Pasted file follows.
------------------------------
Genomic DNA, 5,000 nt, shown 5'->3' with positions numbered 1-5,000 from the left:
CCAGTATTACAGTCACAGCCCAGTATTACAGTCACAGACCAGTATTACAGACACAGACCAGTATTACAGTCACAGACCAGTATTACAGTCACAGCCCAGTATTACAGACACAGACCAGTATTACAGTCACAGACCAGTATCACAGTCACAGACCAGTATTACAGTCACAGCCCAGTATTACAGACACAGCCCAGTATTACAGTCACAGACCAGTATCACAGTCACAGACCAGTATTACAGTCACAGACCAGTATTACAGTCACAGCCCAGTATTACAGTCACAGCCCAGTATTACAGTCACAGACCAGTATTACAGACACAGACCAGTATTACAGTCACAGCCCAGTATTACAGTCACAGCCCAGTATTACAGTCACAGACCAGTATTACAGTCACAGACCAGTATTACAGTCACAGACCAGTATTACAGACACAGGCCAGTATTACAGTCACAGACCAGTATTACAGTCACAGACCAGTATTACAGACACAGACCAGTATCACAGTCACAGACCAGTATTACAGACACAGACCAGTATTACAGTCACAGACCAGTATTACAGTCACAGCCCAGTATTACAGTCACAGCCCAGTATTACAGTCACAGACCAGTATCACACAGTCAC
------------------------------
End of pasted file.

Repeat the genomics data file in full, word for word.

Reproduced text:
Genomic DNA, 5,000 nt, shown 5'->3' with positions numbered 1-5,000 from the left:
CCAGTATTACAGTCACAGCCCAGTATTACAGTCACAGACCAGTATTACAGACACAGACCAGTATTACAGTCACAGACCAGTATTACAGTCACAGCCCAGTATTACAGACACAGACCAGTATTACAGTCACAGACCAGTATCACAGTCACAGACCAGTATTACAGTCACAGCCCAGTATTACAGACACAGCCCAGTATTACAGTCACAGACCAGTATCACAGTCACAGACCAGTATTACAGTCACAGACCAGTATTACAGTCACAGCCCAGTATTACAGTCACAGCCCAGTATTACAGTCACAGACCAGTATTACAGACACAGACCAGTATTACAGTCACAGCCCAGTATTACAGTCACAGCCCAGTATTACAGTCACAGACCAGTATTACAGTCACAGACCAGTATTACAGTCACAGACCAGTATTACAGACACAGGCCAGTATTACAGTCACAGACCAGTATTACAGTCACAGACCAGTATTACAGACACAGACCAGTATCACAGTCACAGACCAGTATTACAGACACAGACCAGTATTACAGTCACAGACCAGTATTACAGTCACAGCCCAGTATTACAGTCACAGCCCAGTATTACAGTCACAGACCAGTATCACACAGTCAC